Reconciliation is a philosophy for reconfiguring society in ways that include Aboriginal people as never before, and acknowledge the past wrongs on which Canadian culture was built.
The Coldsnap Music Festival is using its musical platform to open a wider and more focused discussion about what this means in our local lives. The organizers of the seminal Canadian winter event have always made a point of programming Aboriginal musicians each year, but they are taking it deeper this time. They are going on the record and talking about it in detail, in public.
Each festival has, in addition to its slate of concerts, a built in workshop series they call Ice Jam that is rooted on social themes.
"With the topic of reconciliation being such as important one, we thought it was a good time (to ask nationally acclaimed local musician) Kym Gouchie to help formulate a plan," said Coldsnap artistic director Sue Judge.
The result is the Monday workshop entitled Embracing Reconciliation starring Gouchie and a group of carefully chosen friends to aid in the discussion. The Lheidli T'enneh First Nation is a full sponsor of the conversation.
Also aiding the discussion is the concert-mentary Gouchie and other local musicians made together last March, when her concert For the People Live @ The Prince George Playhouse was filmed.
"I pride myself in the work that I have done as an artist and I've used my music to create awareness and foster change," said Gouchie. "I have had countless conversations off the stage after a show where non-Indigenous people will ask me how they can engage with the local First Nations where they live and my answer is always this: Find someone in the community that you can form a friendship with and start there. Attend community events and become a familiar face. Offer to help where needed. Learn the protocols. Support youth events and community fundraisers. Be patient as it may take time to earn trust and acceptance but once you're in, you become family and often become adopted as aunty, uncle or a brother sister."
From personal understanding, a person-to-person relationship can replicate into government-to-government relationships and better connections between the sub-sectors of a community. That is a large part of what reconciliation involves.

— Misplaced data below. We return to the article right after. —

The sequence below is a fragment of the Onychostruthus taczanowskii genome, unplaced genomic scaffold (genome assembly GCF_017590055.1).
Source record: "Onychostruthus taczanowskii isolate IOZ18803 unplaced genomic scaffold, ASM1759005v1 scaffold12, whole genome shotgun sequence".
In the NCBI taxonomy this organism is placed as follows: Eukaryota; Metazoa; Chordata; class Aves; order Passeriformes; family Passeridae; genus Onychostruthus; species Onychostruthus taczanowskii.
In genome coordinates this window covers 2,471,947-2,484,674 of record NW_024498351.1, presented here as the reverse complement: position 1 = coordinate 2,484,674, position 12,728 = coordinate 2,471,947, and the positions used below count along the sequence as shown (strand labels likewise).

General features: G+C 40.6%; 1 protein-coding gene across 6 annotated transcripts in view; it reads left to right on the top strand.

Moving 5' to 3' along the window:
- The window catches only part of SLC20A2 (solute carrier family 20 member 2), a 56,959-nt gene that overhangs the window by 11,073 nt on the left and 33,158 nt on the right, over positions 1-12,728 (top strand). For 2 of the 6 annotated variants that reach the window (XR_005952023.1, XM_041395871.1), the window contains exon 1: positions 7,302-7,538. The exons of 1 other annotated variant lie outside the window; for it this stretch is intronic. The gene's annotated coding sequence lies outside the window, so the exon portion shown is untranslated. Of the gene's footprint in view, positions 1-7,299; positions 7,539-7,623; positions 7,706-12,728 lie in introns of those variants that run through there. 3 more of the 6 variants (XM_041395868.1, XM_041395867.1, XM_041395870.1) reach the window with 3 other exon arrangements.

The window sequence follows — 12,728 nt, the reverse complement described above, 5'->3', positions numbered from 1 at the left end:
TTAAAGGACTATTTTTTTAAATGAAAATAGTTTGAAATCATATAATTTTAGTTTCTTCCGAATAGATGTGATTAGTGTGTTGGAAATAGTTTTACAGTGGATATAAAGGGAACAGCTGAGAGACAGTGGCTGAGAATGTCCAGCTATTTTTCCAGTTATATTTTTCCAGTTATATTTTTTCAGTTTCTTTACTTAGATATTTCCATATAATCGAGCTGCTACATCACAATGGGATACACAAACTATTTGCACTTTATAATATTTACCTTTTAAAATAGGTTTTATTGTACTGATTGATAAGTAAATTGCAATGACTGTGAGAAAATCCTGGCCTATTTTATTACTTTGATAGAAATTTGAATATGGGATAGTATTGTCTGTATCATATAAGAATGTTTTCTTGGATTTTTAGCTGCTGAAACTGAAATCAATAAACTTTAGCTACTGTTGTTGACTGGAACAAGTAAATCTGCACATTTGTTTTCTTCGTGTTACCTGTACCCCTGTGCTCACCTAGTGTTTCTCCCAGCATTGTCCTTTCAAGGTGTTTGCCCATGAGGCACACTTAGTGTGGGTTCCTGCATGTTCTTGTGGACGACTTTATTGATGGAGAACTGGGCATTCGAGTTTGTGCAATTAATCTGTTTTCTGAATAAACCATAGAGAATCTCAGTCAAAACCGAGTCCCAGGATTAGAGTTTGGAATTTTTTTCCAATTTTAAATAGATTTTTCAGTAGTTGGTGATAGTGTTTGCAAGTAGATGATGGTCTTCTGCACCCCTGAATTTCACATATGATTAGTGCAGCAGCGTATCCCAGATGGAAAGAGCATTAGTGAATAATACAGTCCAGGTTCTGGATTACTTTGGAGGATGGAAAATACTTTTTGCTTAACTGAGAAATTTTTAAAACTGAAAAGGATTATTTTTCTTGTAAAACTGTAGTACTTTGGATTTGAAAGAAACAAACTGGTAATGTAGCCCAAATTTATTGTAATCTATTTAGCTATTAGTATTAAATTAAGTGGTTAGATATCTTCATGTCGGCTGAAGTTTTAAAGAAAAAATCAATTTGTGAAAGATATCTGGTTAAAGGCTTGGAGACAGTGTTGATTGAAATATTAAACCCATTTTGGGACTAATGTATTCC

"Reconciliation means the restoration of friendly relations," Gouchie explained. "Where do we start? Has there ever been a friendly relationship? When you look back on history, we have always been pitted against each other. Can we truly move past the 'Cowboy and Indian' mentality? How do we reconcile what has never been a friendly past. We need to start with the truth and we need to embrace it. We cannot heal what we do not acknowledge and I believe that Canada has made progress but since the TRC (Truth & Reconciliation Commission) released the final reports and 94 calls to action, who can honestly say that they've read them? Who has the time for that, anyways? We need community forums. We need to sit down over a coffee and have conversations and ask questions in order to fully grasp just what it is that our country and our communities need to do to heal and move forward. There's so much to discuss and for me music is the perfect vehicle to do just that."
"Reconciliation with our Indigenous peoples is an intricate journey, so let's get involved now," said Judge. "Come to participate or simply to observe and learn."
The event will include a panel discussion moderated by CBC Radio's Andrew Kurjata, who has played a leading role in past Ice Jam successes.
Some of the confirmed names on the discussion stage in addition to Gouchie are young LTFN cultural leader Joshua Seymour, Lheidli elder Darlene McIntosh, city councilor Cori Ramsey and others pending confirmation.
It will happen from 1-3 p.m. that day at the Uda Dune Baiyoh-House of Ancestors building (355 Vancouver Street).
Coldsnap is the platform for two sets of workshops that involve the musicians on their annual program of performers.
The Integris Ice Jam Series is centred on social issues, which is why it contains the reconciliation event.
The Sound Factory Workshop Series is aimed at musicians wanting to study their craft.
Here are the complete lists of the two sets of Coldsnap side-events. Attendance is free for both series.
Integris Ice Jam Series:
Jan. 27 "Sunday Gospel Hour" with Kat Danser and Guy Davis 12-1 p.m. at Trinity United Church
Jan. 28 "Kids Ice Jam-Inspire The Children" with Ginalina 10:30-11:30 a.m. at Two Rivers Gallery
Jan. 28 "Embracing Reconciliation" with Kym Gouchie & Friends 1-3 p.m. at Uda Dune Baiyoh-House of Ancestors
Jan. 29 "Not Quite Classical" with Atlantic String Machine 1-2 p.m. at Brunswick Seniors Activity Centre
Jan. 30 "Music: The International Language" with Amir Amiri and Richard Moody 12-1 p.m. at IMSS Building
Jan. 31 "Free As The Northern Prairie Wind" with the Celeigh Cardinal Trio 12-1 p.m. at the Native Friendship Centre
Feb. 1 "Roots Rockin' Calypso with Kobo Town 11 a.m. to 12 p.m. at The Exploration Place
Feb. 2 "Swagger And Swing" with Red Haven 12-1 p.m. at Railway & Forestry Museum
BOLDFACE Sound Factory Workshop Series
Jan. 28 "True Acoustic Blues" with Guy Davis 10:30-11:30 a.m. at Sound Factory
Jan. 30 "Intro To Sound Engineering" a Music BC How-To class with Stephen Darke 10:30 a.m. to 3 p.m. at Sound Factory (registration required via the Coldsnap website)
Jan. 31 "Guitar Magic" with Terra Lightfoot and special guest Sam Weber 10:30-11:30 a.m. at Omineca Arts Centre
Feb. 1 "Fiddle And Cello" with Élizabeth and Élizabeth 12:30-2 p.m. at P.G. Conservatory of Music